“I forced him to play when he was sick” Boras snipes at Bellinger resurrection, Dodgers fuming…corrects remarks

After being released as a non-tender by the Los Angeles Dodgers, Cody Bellinger, 28, has been resurrected by the Chicago Cubs, and his momentum is building toward the end of the season. It’s starting to make you wonder why he struggled for three years with his former team.

Bellinger went 2-for-5 with a home run, his 23rd of the season, and three RBIs in the Cubs’ 15-7 win over the Cincinnati Reds on April 4. His three home runs in his last four games have propelled the Cubs into the second wild-card spot in the National League (NL).

To date, Bellinger is batting .364 (130-for-406) with 23 home runs, 84 RBI, 19 doubles, 31 walks, 71 strikeouts, a .552 on-base percentage and a .916 OPS in 106 games this season. His on-base percentage, slugging percentage, and OPS are his best numbers since his 2019 NL MVP campaign.

Bellinger’s resurgence has been vocalized by his agent, Scott Boras. “Bellinger was, quite simply, sick with the Dodgers,” Boras told USA Today Sports on March 28. After undergoing shoulder surgery, the Dodgers asked him to play at a 35 percent strength deficit. Due to COVID-19, he was unable to seek professional medical attention.”

Bellinger had right shoulder surgery in November 2020. He dislocated the shoulder during a forearm-to-forearm celebration with Kike Hernandez after hitting the game-winning home run in Game 7 of that year’s NL Championship Series. He rehabbed in the offseason and played in the April opener, but he wasn’t at full strength, Boras said.

“Bellinger had no strength in his shoulder,” Boras said. I don’t understand how his OPS went from .900 to .500 without the impact of the injury.” After posting a career OPS of .911 over the four years between his 2017 debut and 2020, Bellinger plummeted to a .542 OPS in 2021. “When he became a free agent, he said, ‘I want to go to the team that knows me best, and I want to go to a place where people understand me,'” Boras added. The implication was that no one on the Dodgers understood him.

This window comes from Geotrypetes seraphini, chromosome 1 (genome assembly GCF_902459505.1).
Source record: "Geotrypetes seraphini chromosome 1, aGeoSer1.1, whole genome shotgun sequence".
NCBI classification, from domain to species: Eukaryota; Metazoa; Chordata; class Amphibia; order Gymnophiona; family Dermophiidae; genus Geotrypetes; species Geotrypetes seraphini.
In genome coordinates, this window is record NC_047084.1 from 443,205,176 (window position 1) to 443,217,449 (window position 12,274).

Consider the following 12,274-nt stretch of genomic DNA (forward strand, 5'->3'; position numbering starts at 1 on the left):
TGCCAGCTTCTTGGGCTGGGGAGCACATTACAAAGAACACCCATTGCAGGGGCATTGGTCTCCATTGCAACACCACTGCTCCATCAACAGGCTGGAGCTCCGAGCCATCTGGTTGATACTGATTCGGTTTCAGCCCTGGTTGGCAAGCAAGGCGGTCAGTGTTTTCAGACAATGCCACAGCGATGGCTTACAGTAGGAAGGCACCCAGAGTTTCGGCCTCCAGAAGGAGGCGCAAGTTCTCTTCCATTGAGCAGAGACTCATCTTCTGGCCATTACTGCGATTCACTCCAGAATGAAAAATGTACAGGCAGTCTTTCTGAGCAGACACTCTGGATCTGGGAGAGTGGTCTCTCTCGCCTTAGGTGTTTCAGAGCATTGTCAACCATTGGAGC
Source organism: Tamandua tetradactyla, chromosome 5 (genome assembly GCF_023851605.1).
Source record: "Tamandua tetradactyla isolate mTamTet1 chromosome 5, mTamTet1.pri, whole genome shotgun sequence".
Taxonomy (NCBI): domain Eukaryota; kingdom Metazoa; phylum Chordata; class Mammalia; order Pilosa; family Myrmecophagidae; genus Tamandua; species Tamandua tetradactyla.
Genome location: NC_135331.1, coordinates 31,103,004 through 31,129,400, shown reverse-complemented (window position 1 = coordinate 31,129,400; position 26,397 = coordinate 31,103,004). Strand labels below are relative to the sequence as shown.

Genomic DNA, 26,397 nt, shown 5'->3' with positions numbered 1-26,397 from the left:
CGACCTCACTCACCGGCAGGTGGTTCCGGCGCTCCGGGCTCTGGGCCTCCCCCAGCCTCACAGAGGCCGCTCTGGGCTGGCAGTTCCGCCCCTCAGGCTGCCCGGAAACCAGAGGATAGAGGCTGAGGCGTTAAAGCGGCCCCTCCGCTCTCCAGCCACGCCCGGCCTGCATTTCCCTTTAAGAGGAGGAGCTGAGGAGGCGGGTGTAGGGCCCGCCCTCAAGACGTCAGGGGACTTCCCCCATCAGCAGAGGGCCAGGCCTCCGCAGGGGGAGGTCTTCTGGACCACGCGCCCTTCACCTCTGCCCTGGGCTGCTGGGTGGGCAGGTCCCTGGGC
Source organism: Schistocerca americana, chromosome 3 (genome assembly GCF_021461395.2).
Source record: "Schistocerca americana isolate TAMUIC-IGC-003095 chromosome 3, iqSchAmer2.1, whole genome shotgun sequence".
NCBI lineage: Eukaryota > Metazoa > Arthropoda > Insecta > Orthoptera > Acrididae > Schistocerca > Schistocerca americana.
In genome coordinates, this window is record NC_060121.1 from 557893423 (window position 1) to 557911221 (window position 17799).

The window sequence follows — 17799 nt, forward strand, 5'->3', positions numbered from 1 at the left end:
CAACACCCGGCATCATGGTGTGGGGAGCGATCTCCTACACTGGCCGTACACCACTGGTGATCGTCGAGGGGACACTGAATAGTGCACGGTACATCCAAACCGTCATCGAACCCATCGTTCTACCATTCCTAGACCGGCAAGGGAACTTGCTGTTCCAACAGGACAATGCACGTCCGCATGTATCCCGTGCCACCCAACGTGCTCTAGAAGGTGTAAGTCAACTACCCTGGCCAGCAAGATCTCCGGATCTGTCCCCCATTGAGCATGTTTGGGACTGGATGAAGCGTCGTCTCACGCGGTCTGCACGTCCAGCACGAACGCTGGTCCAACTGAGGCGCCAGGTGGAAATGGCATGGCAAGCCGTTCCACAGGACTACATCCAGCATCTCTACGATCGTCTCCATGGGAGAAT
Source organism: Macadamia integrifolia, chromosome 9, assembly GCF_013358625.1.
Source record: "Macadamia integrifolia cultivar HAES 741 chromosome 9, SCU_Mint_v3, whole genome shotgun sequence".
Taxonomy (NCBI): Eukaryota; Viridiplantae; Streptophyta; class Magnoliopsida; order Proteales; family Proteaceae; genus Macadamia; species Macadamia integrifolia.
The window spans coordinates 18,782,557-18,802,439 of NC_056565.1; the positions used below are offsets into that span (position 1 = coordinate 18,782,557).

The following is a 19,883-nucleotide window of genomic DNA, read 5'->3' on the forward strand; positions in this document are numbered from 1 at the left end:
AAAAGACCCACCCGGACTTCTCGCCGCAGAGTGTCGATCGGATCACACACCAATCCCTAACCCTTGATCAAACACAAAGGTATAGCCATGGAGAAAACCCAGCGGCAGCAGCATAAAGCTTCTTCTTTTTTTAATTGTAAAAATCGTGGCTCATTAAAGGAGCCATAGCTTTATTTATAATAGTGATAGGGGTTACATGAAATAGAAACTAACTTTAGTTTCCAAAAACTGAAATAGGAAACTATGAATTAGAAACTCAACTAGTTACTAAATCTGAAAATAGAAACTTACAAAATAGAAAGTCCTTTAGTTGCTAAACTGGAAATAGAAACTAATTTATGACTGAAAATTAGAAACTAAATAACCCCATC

Ten months after his departure from the Dodgers, the Dodgers aren’t taking the revelations lying down. President of baseball operations Andrew Friedman was quoted in the Los Angeles Times as saying of Boras’ comments, “I don’t think we can go down to that level, but I think he’s comfortable saying it. We weren’t surprised,” he said.

Boras then went on the defensive. “The Dodgers didn’t do anything wrong to play Bellinger in 2021. He wasn’t forced to play when he wasn’t feeling well. “Bellinger wanted to play, and the Dodgers wanted him to play, even though he was coming off of surgery, and he wasn’t strong enough to do so,” Boras said. There’s no fault on the Dodgers’ part,” he said, trying to defuse the controversy.온라인카지노

But the Dodgers are still pretty upset. “What’s interesting is that there’s no mention of the Boras Institute’s role at all,” Friedman said. I’ll leave it at that,” Friedman said. The Boras Sports Training Institute (BSTI), based in Los Angeles, California, is known for rehabilitating athletes represented by the Boras agency. Friedman hinted that there were issues with Bellinger’s rehabilitation there, but avoided specifics. He also did not respond to Boras’ correction.

Boras’ untimely revelations have all but eliminated any chance of Bellinger, who is a free agent after the season, returning to the Dodgers, with USA Today Sports reporting on Thursday that “Bellinger’s asking price will likely top $200 million and could even reach $300 million or more. The most aggressive suitors are expected to be the Cubs, San Francisco Giants, San Diego Padres and New York Yankees.

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